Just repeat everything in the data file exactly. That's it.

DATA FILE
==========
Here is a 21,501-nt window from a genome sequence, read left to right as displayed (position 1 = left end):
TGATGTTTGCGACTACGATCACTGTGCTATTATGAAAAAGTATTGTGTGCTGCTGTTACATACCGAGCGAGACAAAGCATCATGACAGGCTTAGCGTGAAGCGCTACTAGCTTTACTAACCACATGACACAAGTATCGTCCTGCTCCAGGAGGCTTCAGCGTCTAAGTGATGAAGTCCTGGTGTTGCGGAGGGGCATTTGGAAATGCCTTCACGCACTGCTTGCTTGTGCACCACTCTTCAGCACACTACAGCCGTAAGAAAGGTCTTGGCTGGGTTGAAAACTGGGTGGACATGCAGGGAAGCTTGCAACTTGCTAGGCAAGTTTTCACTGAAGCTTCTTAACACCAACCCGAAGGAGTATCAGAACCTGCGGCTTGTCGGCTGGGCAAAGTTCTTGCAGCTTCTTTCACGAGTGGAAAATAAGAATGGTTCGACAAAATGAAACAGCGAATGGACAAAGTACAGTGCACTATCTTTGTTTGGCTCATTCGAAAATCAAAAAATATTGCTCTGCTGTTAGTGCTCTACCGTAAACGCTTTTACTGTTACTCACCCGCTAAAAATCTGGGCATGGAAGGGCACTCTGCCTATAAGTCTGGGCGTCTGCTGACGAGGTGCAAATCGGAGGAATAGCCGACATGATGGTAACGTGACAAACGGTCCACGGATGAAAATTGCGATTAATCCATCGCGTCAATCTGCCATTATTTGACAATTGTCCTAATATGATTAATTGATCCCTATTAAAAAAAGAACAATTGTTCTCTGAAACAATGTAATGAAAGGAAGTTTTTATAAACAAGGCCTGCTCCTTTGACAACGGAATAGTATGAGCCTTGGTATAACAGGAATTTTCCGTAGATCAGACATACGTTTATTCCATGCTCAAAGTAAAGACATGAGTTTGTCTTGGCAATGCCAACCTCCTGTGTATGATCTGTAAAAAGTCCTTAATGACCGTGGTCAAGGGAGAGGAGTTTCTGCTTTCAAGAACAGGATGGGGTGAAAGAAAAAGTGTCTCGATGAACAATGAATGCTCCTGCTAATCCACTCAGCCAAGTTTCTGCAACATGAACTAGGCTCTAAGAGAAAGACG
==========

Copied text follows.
Here is a 21,501-nt window from a genome sequence, read left to right as displayed (position 1 = left end):
TGATGTTTGCGACTACGATCACTGTGCTATTATGAAAAAGTATTGTGTGCTGCTGTTACATACCGAGCGAGACAAAGCATCATGACAGGCTTAGCGTGAAGCGCTACTAGCTTTACTAACCACATGACACAAGTATCGTCCTGCTCCAGGAGGCTTCAGCGTCTAAGTGATGAAGTCCTGGTGTTGCGGAGGGGCATTTGGAAATGCCTTCACGCACTGCTTGCTTGTGCACCACTCTTCAGCACACTACAGCCGTAAGAAAGGTCTTGGCTGGGTTGAAAACTGGGTGGACATGCAGGGAAGCTTGCAACTTGCTAGGCAAGTTTTCACTGAAGCTTCTTAACACCAACCCGAAGGAGTATCAGAACCTGCGGCTTGTCGGCTGGGCAAAGTTCTTGCAGCTTCTTTCACGAGTGGAAAATAAGAATGGTTCGACAAAATGAAACAGCGAATGGACAAAGTACAGTGCACTATCTTTGTTTGGCTCATTCGAAAATCAAAAAATATTGCTCTGCTGTTAGTGCTCTACCGTAAACGCTTTTACTGTTACTCACCCGCTAAAAATCTGGGCATGGAAGGGCACTCTGCCTATAAGTCTGGGCGTCTGCTGACGAGGTGCAAATCGGAGGAATAGCCGACATGATGGTAACGTGACAAACGGTCCACGGATGAAAATTGCGATTAATCCATCGCGTCAATCTGCCATTATTTGACAATTGTCCTAATATGATTAATTGATCCCTATTAAAAAAAGAACAATTGTTCTCTGAAACAATGTAATGAAAGGAAGTTTTTATAAACAAGGCCTGCTCCTTTGACAACGGAATAGTATGAGCCTTGGTATAACAGGAATTTTCCGTAGATCAGACATACGTTTATTCCATGCTCAAAGTAAAGACATGAGTTTGTCTTGGCAATGCCAACCTCCTGTGTATGATCTGTAAAAAGTCCTTAATGACCGTGGTCAAGGGAGAGGAGTTTCTGCTTTCAAGAACAGGATGGGGTGAAAGAAAAAGTGTCTCGATGAACAATGAATGCTCCTGCTAATCCACTCAGCCAAGTTTCTGCAACATGAACTAGGCTCTAAGAGAAAGACG